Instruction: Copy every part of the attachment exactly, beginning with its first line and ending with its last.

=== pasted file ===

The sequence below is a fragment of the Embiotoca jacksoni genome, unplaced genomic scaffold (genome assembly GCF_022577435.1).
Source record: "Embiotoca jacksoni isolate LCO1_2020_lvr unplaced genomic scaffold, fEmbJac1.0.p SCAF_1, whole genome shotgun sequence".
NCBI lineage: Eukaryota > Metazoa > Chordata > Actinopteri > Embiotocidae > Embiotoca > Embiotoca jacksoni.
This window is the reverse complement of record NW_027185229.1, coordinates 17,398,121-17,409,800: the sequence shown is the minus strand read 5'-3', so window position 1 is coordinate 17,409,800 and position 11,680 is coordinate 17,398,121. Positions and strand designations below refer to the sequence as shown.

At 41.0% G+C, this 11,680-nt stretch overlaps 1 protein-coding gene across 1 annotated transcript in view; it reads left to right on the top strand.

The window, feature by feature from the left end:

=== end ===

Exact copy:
The sequence below is a fragment of the Embiotoca jacksoni genome, unplaced genomic scaffold (genome assembly GCF_022577435.1).
Source record: "Embiotoca jacksoni isolate LCO1_2020_lvr unplaced genomic scaffold, fEmbJac1.0.p SCAF_1, whole genome shotgun sequence".
NCBI lineage: Eukaryota > Metazoa > Chordata > Actinopteri > Embiotocidae > Embiotoca > Embiotoca jacksoni.
This window is the reverse complement of record NW_027185229.1, coordinates 17,398,121-17,409,800: the sequence shown is the minus strand read 5'-3', so window position 1 is coordinate 17,409,800 and position 11,680 is coordinate 17,398,121. Positions and strand designations below refer to the sequence as shown.

At 41.0% G+C, this 11,680-nt stretch overlaps 1 protein-coding gene across 1 annotated transcript in view; it reads left to right on the top strand.

The window, feature by feature from the left end: